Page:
the Internet", Proc IEEE 90 (9) 1479-1494, 2002.

              Carpenter, B. and S. Amante, "Using the IPv6 flow label
              for equal cost multipath routing and link aggregation in
              tunnels", Work in Progress, May 2011.

              Chakravorty, S., "Challenges of IPv6 Flow Label
              implementation", Proc IEEE MILCOM2008, 2008.

              Chakravorty, S., Bush, J., and J. Bound, "IPv6 Label
              Switching Architecture", Work in Progress, July 2008.

   [Conta01a] Conta, A. and B. Carpenter, "A proposal for the IPv6 Flow
              Label Specification", Work in Progress, July 2001.

Hu & Carpenter                Informational                    [Page 15]

RFC 6294                  Flow Label Use Cases                 June 2011

   [Conta01b] Conta, A. and J. Rajahalme, "A model for Diffserv use of
              the IPv6 Flow Label Specification", Work in Progress,
              November 2001.

              Deering, S., "SIPP Overview and Issues", Minutes of the
              Joint Sessions of the SIP and PIP Working Groups,
              November 1993.

   [Donley11] Donley, C. and K. Erichsen, "Using the Flow Label with
              Dual-Stack Lite", Work in Progress, January 2011.

   [Hagino01] Hagino, J., "Socket API for IPv6 flow label field", Work
              in Progress, April 2001.

   [Lee04]    Lee, I. and S. Kim, "A QoS Improvement Scheme for Real-
              Time Traffic Using IPv6 Flow Labels", Lecture Notes in
              Computer Science Vol. 3043, 2004.

   [Lin06]    Lin, C., Tseng, P., and W. Hwang, "End-to-End QoS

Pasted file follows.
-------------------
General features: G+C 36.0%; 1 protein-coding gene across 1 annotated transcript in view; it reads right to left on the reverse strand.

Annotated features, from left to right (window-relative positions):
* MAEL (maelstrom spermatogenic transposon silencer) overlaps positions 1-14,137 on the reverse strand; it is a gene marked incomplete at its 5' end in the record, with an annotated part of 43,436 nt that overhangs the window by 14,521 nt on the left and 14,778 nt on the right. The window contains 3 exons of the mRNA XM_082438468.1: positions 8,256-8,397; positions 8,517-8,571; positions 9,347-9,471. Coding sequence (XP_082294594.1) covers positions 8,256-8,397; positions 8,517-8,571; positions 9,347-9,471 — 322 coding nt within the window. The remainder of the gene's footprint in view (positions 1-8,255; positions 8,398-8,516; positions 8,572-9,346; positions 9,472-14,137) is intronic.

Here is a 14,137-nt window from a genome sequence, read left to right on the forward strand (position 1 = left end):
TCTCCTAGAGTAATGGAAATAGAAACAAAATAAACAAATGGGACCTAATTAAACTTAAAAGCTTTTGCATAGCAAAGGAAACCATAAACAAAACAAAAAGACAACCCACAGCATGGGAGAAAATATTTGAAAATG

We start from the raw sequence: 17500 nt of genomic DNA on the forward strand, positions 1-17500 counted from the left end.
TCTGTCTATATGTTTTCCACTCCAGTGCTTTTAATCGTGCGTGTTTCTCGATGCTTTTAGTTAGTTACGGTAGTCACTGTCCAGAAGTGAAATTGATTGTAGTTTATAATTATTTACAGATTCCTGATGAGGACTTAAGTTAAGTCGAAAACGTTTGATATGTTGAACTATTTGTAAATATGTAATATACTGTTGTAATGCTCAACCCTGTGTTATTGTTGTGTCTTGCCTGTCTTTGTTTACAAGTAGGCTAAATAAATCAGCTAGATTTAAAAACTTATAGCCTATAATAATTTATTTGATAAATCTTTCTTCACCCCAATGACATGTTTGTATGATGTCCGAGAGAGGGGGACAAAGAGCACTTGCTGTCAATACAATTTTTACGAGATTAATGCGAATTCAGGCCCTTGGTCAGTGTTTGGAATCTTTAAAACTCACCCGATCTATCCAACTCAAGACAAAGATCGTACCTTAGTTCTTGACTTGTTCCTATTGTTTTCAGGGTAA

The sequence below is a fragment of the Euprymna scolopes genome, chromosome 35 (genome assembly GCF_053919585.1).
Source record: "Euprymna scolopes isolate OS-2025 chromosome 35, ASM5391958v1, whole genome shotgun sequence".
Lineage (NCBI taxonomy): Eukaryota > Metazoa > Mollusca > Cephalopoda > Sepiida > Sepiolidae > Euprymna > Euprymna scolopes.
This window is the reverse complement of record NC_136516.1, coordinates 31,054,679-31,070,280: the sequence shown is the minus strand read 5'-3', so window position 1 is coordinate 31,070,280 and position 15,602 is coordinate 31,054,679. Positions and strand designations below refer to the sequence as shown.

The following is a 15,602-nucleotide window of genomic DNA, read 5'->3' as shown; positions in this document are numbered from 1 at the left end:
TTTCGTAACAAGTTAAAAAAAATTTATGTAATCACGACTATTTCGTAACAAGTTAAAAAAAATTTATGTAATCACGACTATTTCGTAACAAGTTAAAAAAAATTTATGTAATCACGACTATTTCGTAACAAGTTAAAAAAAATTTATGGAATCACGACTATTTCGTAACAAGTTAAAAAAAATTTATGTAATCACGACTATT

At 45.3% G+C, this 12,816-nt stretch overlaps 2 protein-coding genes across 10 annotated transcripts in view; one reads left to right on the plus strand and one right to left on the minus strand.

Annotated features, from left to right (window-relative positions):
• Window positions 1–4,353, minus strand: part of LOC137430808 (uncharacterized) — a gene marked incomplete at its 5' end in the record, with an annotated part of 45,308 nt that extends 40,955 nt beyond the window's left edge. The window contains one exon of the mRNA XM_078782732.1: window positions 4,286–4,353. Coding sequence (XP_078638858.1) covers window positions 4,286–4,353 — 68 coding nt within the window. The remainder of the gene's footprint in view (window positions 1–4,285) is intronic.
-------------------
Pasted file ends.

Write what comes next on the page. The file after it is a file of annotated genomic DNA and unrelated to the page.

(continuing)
Provisioning by Flow Label in IPv6", JCIS , 2006.

              Metzler, J. and S. Hauth, "An end-to-end usage of the IPv6
              flow label", Work in Progress, November 2000.

              Prakash, B., "Using the 20 bit flow label field in the
              IPv6 header to indicate desirable quality of service on
              the internet", University of Colorado (M.Sc. Thesis),

   [RFC1633]  Braden, R., Clark, D., and S. Shenker, "Integrated
              Services in the Internet Architecture: an Overview",
              RFC 1633, June 1994.

   [RFC1707]  McGovern, M. and R. Ullmann, "CATNIP: Common Architecture
              for the Internet", RFC 1707, October 1994.

   [RFC1710]  Hinden, R., "Simple Internet Protocol Plus White Paper",
              RFC 1710, October 1994.

   [RFC1752]  Bradner, S. and A. Mankin, "The Recommendation for the IP
              Next Generation Protocol", RFC 1752, January 1995.

Hu & Carpenter                Informational                    [Page 16]

RFC 6294                  Flow Label Use Cases                 June 2011

   [RFC1809]  Partridge, C., "Using the Flow Label Field in IPv6",
              RFC 1809, June 1995.

   [RFC1883]  Deering, S. and R. Hinden, "Internet Protocol, Version 6
              (IPv6) Specification", RFC 1883, December 1995.